In this class, we will look at several forms of “school” that have historically emerged behind the walls of U.S. prisons. These have included formal university-funded humanities education, trade training, high school and high school equivalency classes and, most importantly, self-organized political education and study groups. Moments of the latter have caused some political and politicized prisoners to refer to prisons as “universities of revolution.” In today’s prison abolitionist movement, inside-outside study groups serve as social hubs, political workshops and cultural anchors. By looking closely at how imprisoned people and their supporters both organize and navigate institutional education programs, we will build a historical and theoretical overview of prison education, with important insights for understanding both prisons and education in general.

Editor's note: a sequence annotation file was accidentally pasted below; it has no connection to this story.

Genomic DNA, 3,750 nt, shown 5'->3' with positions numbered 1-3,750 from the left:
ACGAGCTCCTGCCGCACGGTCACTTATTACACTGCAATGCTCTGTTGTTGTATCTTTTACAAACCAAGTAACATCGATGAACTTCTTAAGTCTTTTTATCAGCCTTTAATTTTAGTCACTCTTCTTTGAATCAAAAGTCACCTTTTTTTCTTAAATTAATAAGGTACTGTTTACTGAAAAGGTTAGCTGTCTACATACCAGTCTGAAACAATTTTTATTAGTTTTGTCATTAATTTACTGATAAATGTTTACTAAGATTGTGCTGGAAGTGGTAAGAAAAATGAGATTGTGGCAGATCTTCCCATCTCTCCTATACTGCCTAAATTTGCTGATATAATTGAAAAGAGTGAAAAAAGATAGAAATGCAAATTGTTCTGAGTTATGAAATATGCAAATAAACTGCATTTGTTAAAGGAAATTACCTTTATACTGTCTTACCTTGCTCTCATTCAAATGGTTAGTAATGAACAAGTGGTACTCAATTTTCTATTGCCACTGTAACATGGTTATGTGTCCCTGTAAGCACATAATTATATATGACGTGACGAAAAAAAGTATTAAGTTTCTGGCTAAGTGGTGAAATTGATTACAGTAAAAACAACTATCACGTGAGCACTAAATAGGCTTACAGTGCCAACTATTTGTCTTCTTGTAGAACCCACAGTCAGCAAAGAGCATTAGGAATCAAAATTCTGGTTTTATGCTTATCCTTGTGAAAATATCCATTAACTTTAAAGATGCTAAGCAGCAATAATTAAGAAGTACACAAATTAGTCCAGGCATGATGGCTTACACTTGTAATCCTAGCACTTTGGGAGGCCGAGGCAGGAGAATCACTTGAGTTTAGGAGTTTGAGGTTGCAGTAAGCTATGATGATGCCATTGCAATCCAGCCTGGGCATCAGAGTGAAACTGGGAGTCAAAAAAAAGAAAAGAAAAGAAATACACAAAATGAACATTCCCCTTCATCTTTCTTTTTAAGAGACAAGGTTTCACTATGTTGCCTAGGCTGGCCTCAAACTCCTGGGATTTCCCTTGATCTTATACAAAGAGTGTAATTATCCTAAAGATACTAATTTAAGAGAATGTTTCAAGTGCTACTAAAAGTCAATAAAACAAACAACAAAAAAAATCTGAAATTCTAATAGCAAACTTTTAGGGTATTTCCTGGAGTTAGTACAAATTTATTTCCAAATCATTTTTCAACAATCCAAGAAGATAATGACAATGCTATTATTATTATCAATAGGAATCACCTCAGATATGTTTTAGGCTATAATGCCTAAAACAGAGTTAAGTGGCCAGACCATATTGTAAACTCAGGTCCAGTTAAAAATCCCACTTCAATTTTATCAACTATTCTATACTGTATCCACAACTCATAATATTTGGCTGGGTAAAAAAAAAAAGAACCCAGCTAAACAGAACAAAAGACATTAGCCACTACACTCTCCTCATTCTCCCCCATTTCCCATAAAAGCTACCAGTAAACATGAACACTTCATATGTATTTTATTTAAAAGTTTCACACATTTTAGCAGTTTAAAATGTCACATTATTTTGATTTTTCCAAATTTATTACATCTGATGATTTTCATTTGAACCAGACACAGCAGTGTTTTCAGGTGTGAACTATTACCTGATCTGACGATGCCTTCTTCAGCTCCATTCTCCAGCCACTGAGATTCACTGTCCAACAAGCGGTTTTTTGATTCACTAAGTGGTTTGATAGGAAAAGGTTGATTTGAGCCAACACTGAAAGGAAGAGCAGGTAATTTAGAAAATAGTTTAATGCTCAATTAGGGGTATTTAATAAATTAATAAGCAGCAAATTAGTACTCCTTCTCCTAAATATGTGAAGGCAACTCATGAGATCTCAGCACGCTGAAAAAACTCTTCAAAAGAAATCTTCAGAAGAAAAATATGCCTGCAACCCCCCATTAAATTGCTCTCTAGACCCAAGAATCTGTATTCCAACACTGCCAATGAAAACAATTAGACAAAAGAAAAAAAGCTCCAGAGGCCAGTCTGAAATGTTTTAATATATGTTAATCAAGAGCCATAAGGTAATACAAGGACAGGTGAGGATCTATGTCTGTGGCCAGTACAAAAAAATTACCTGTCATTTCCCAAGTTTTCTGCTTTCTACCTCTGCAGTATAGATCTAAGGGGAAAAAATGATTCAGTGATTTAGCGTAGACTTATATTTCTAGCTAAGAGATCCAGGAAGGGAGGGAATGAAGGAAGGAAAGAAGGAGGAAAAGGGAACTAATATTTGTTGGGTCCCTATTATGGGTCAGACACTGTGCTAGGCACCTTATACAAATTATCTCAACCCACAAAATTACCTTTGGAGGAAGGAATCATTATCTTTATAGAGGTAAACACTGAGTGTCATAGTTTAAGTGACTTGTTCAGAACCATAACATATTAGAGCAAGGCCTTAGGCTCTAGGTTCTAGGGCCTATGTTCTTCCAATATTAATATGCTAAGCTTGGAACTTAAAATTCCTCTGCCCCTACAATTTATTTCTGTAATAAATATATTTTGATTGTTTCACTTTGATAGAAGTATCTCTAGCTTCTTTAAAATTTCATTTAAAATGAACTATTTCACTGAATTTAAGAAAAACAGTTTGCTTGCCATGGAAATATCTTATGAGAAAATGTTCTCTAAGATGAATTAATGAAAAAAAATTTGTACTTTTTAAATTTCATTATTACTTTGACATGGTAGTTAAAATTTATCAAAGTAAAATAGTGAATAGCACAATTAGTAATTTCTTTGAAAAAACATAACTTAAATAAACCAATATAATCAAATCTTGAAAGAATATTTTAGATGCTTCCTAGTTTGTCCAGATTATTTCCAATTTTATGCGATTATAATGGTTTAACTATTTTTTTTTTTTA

Max Enrollment: 25
Distribution Requirements: SBA - Social and Behavioral Analysis
Typical Periods Offered: Fall
Semesters Offered this Academic Year: Fall